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ZeroDivide offers this list of five suggested mapping tools. The article reviews ArcGIS, QGIS, MapWindow, Google Earth Pro, and BatchGeo. Some are free and open source (FOSS).
As the organization itself acknowledges, "the reality is that many nonprofits are unlikely to employ an army of data scientists committed to improving social welfare." But data analysis - making sense of information about your clients, volunteers, donors or community - is a powerful activity that can help improve your evaluation activities and communicate success and challenges to donors, potential donors and/or the media.
The transformative power of data can benefit any organization willing to invest some time performing basic analysis and visualization work. Before delving in data measurement, an organization should have well defined goals and parameters, which will help with collecting only the most relevant information. I recommend that organizations with less experience and just beginning to use data start small. Even if organizations pick one initial metric to measure, over time it can lead to collecting more information as staff becomes comfortable with utilizing data as part of their work.
ZeroDivide is "a social impact consulting organization that stays true to its original community foundation mission of improving the health, opportunities and civic engagement of underserved communities through the innovative use of technology." The organization has also written about how organizations can use data to increase their impact.
Have you used any of these tools - or something else?
How have you used mapping, or "big data" analysis, at your nonprofit, library, government agency or other mission-based organization?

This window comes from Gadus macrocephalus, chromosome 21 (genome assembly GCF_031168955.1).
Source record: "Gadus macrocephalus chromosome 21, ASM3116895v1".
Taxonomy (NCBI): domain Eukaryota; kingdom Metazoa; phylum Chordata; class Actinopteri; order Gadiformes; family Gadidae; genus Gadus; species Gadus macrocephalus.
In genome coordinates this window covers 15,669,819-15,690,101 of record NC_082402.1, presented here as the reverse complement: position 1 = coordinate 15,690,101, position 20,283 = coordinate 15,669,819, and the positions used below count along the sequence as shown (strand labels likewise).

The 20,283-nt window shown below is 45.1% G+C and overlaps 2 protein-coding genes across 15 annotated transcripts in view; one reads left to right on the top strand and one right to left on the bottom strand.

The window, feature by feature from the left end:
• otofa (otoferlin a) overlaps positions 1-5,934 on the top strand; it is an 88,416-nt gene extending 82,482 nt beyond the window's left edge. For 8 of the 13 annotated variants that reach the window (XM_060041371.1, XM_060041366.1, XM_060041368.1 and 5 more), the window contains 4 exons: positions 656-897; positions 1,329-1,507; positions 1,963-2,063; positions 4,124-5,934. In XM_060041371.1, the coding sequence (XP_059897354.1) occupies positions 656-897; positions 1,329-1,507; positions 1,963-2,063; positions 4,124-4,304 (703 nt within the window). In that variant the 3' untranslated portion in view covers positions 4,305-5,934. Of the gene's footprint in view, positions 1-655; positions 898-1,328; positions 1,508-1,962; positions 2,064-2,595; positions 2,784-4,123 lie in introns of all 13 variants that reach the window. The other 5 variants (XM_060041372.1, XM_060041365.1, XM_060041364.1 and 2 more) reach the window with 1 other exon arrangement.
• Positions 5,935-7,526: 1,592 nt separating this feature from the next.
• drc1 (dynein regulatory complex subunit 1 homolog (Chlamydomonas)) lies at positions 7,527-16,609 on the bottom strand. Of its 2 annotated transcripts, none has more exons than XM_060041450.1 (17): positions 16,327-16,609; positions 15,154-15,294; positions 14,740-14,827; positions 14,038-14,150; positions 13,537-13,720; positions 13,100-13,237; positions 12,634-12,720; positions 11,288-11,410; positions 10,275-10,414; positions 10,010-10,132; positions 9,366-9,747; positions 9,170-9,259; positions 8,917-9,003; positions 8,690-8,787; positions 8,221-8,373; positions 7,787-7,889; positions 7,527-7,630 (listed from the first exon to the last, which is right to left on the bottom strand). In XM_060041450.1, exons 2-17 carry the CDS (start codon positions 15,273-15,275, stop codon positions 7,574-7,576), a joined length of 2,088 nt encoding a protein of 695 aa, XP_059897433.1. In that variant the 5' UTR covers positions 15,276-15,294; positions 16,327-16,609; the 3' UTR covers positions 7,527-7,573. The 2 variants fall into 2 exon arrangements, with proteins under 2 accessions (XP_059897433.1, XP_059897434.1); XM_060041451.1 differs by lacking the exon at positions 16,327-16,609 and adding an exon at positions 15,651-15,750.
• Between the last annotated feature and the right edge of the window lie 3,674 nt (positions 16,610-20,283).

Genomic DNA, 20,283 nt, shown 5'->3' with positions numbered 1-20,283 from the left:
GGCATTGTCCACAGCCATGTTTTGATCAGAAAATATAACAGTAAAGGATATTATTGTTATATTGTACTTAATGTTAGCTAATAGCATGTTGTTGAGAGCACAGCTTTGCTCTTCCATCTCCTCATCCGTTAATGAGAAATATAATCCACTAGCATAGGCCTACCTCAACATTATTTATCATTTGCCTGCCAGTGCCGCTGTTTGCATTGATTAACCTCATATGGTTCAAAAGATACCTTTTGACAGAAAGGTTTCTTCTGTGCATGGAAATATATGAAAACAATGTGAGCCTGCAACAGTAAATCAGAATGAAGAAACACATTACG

TechSoup Community Forum Manager
I use QGIS because it is powerful, flexible, open source and there is good quality training material available for it.However, the power and flexibility come at a cost... it is a complex program and you will have to put in a fair bit of learning time before you will be able to use it effectively. Unless you are a tech junkie like me or have an ongoing need for multiple GIS projects then it might be worth seeking some outside help to set things up for you.
GIS and mapping tools are great but if you have not used them before I would advise dipping a toe in the water before jumping in and allowing plenty of time for your first project.
IT & Archaeological Consultant
Another one I use often is Open Street Maps, particularly because it is integrated with other open source tools (and thus doesn't require an expensive subscription).
Interestingly, when the Haiti earthquake happened, volunteers quickly mapped out Haiti with it using old satellite pictures. Humanitarian efforts could then integrate that in with their services.